The full EU Parliament on Wednesday voted to urge member states to ringfence some of the revenue to be raised from auctioning post-2020 EUAs for foreign climate aid, piling further pressure on finance ministers to stump up money for poorer nations.
The MEPs agreed to earmark the cash as part of a non-binding resolution that forms a more ambitious mandate than the one agreed by EU environment ministers last month. Wednesday’s resolution was adopted by 434 votes to 96, with 52 abstentions.
It also urged the EU to increase the ambition in its own pledge, by raising 2030 goals for energy efficiency and renewables to 40% and 30% respectively, up from 27% currently. It kept the same GHG cut target of at least 40% below 1990 levels.
The MEPs’ mandate will not form part of the bloc’s negotiating position at UN climate talks in Paris late this year, but it pushes EU government negotiators to keep ambition high at the summit.
FINANCE IN FOCUS
The bloc’s finance ministers are due to finalise next month a plan for how EU treasuries will propose to contribute to a $100 billion/year commitment to provide climate finance to poorer nations by 2020.
The MEPs also voted for EU negotiators to push for a clear roadmap of financial commitments leading up to the $100 billion level in 2020, and for revenues to be raised by taxing international aviation and shipping emissions.
France, Germany and the UK have this year pledged to substantially scale up their climate finance through 2020, though the UK opposes moves to ringfence funds and for years has led resistance among member states against the Parliament’s attempts to direct the spending of EUA revenues.
The Parliament has struggled to gain traction because while much of the bloc’s climate change policy is decided at EU level, spending is largely determined by member states, according to EU treaties.
Partly because of the addition of EUA ringfencing, UK MEP Ian Duncan – who is steering the post-2020 ETS reforms through Parliament – led his Eurosceptic ECR political group to abstain from the vote.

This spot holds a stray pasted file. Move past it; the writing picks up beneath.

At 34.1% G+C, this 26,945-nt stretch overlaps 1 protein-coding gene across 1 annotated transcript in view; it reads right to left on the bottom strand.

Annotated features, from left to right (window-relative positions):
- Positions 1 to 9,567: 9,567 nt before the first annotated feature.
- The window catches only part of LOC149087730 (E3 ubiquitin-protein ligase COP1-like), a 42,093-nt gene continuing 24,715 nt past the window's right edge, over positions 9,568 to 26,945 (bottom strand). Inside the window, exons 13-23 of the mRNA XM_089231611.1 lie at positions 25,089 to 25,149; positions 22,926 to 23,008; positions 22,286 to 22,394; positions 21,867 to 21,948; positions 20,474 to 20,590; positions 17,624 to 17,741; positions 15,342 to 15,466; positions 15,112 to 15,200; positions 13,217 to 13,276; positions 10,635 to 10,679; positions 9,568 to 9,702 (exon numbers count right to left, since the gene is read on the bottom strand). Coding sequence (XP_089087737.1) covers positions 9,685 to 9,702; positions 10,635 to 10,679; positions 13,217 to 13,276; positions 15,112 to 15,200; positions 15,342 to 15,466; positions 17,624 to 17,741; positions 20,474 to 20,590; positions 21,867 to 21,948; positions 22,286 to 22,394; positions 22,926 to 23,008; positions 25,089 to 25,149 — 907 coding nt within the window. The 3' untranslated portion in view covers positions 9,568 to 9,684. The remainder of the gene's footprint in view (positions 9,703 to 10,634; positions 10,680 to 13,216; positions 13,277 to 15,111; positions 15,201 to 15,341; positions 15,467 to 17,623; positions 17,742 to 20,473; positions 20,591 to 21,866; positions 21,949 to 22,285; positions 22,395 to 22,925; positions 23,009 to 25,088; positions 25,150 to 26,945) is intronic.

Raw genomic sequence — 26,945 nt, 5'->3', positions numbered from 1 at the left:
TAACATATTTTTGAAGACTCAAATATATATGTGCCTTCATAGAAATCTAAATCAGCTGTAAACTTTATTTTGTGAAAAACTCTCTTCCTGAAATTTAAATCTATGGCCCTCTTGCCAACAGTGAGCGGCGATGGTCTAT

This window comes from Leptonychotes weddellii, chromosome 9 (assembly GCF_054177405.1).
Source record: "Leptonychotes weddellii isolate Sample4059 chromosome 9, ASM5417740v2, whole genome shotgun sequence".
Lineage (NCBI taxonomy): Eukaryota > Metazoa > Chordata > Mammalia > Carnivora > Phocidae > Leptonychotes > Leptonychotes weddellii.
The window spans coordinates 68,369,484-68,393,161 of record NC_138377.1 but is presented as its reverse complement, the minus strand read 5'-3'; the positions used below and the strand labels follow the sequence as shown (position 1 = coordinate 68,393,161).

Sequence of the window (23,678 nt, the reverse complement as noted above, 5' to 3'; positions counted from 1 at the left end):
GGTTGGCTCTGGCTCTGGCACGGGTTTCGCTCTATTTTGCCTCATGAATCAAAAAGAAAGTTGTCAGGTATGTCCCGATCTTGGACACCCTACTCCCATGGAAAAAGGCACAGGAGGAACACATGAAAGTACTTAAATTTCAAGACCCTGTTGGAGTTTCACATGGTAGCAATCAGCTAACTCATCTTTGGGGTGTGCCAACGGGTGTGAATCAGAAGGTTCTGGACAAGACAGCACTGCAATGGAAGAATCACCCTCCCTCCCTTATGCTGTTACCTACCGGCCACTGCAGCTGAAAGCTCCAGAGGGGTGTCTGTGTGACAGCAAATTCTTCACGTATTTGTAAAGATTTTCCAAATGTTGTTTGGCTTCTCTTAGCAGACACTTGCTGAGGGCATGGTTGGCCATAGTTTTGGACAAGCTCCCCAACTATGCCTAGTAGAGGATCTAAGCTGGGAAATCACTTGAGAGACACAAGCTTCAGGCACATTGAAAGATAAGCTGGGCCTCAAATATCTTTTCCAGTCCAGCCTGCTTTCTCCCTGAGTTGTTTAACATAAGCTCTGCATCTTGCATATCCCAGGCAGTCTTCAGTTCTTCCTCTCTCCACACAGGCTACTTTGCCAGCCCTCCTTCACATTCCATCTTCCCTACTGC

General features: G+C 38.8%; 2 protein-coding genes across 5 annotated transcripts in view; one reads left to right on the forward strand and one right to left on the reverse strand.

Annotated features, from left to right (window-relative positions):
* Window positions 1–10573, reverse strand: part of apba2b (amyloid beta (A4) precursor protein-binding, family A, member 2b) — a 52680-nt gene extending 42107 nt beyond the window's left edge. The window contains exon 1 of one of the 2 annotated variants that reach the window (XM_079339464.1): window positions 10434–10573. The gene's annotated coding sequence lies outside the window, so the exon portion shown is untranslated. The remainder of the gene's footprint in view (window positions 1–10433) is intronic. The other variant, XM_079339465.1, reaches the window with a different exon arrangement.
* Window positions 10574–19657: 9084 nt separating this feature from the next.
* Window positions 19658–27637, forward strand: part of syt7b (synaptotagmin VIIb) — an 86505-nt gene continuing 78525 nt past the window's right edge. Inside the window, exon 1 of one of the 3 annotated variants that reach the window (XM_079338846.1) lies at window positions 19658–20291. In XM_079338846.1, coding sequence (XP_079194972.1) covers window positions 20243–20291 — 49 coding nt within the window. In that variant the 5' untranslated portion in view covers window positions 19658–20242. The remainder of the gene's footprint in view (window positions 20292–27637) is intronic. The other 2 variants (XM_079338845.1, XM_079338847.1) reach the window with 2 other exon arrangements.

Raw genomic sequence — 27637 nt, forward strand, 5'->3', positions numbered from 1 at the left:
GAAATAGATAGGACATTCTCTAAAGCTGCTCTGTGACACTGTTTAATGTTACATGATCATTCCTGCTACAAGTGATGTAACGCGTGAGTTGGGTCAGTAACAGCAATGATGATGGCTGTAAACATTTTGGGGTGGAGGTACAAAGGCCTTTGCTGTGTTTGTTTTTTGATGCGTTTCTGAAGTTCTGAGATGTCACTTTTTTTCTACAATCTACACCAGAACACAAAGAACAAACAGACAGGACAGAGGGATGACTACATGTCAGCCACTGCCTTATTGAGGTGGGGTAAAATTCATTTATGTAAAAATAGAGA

“My group is able to support three quarters of the compromises in this report … (But) despite the emerging consensus amongst the political groups in Brussels on matters climate related, the rapporteur has chosen to pursue issues and priorities that divide us,” he told the Parliament, referring to French Socialist MEP Gilles Pargneaux, who co-ordinated today’s resolution.
Duncan said he objected to the resolution’s “allocating and building upon ETS revenues before we have embarked on ETS reform”, its call for a financial transaction tax, and the increased 2030 targets, which he said “will not be delivered against”.
He said he had wanted a more pragmatic stance to ensure Europe spoke with one voice at the Paris talks.
Development and environmental campaigners see the ringfenced EUA cash as a relatively secure way for the bloc to assure developing nations that the EU is making good on its international climate finance commitments.
Sources told Carbon Pulse in July that EU officials had been considering including the idea in their legislative proposal for post-2020 ETS reforms. It eventually recommended that member states do so, leaving the decision up to them.
By Ben Garside – email@example.com